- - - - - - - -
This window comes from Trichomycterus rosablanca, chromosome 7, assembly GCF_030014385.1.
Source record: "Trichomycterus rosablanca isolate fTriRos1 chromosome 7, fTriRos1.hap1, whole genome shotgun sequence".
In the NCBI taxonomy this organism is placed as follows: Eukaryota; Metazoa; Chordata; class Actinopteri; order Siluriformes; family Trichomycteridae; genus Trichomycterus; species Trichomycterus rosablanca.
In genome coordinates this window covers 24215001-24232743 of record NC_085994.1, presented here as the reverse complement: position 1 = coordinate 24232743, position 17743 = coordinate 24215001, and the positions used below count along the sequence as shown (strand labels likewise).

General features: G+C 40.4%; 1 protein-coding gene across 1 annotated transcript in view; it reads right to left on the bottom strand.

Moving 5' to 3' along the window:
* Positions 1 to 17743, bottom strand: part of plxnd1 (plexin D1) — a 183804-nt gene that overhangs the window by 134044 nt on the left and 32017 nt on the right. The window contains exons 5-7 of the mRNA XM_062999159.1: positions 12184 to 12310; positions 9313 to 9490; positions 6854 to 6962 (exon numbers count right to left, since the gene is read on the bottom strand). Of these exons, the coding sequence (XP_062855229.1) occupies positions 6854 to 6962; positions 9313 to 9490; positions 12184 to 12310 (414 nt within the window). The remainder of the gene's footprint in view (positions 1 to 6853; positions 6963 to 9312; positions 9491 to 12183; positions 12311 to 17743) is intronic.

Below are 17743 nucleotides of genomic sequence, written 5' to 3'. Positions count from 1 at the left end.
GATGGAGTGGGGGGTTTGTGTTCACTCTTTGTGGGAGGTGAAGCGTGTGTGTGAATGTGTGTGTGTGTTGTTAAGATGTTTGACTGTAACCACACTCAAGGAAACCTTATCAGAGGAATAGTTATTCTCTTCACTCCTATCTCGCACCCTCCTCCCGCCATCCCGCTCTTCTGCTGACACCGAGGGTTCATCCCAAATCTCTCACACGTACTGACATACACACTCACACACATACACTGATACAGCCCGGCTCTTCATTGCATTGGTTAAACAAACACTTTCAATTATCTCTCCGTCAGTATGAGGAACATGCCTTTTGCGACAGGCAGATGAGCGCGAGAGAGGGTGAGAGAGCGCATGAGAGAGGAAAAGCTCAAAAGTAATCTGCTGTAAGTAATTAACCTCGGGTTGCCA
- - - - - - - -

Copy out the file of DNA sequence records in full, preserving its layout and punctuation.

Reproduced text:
This window comes from Trichomycterus rosablanca, chromosome 7, assembly GCF_030014385.1.
Source record: "Trichomycterus rosablanca isolate fTriRos1 chromosome 7, fTriRos1.hap1, whole genome shotgun sequence".
In the NCBI taxonomy this organism is placed as follows: Eukaryota; Metazoa; Chordata; class Actinopteri; order Siluriformes; family Trichomycteridae; genus Trichomycterus; species Trichomycterus rosablanca.
In genome coordinates this window covers 24215001-24232743 of record NC_085994.1, presented here as the reverse complement: position 1 = coordinate 24232743, position 17743 = coordinate 24215001, and the positions used below count along the sequence as shown (strand labels likewise).

General features: G+C 40.4%; 1 protein-coding gene across 1 annotated transcript in view; it reads right to left on the bottom strand.

Moving 5' to 3' along the window:
* Positions 1 to 17743, bottom strand: part of plxnd1 (plexin D1) — a 183804-nt gene that overhangs the window by 134044 nt on the left and 32017 nt on the right. The window contains exons 5-7 of the mRNA XM_062999159.1: positions 12184 to 12310; positions 9313 to 9490; positions 6854 to 6962 (exon numbers count right to left, since the gene is read on the bottom strand). Of these exons, the coding sequence (XP_062855229.1) occupies positions 6854 to 6962; positions 9313 to 9490; positions 12184 to 12310 (414 nt within the window). The remainder of the gene's footprint in view (positions 1 to 6853; positions 6963 to 9312; positions 9491 to 12183; positions 12311 to 17743) is intronic.

Below are 17743 nucleotides of genomic sequence, written 5' to 3'. Positions count from 1 at the left end.
GATGGAGTGGGGGGTTTGTGTTCACTCTTTGTGGGAGGTGAAGCGTGTGTGTGAATGTGTGTGTGTGTTGTTAAGATGTTTGACTGTAACCACACTCAAGGAAACCTTATCAGAGGAATAGTTATTCTCTTCACTCCTATCTCGCACCCTCCTCCCGCCATCCCGCTCTTCTGCTGACACCGAGGGTTCATCCCAAATCTCTCACACGTACTGACATACACACTCACACACATACACTGATACAGCCCGGCTCTTCATTGCATTGGTTAAACAAACACTTTCAATTATCTCTCCGTCAGTATGAGGAACATGCCTTTTGCGACAGGCAGATGAGCGCGAGAGAGGGTGAGAGAGCGCATGAGAGAGGAAAAGCTCAAAAGTAATCTGCTGTAAGTAATTAACCTCGGGTTGCCA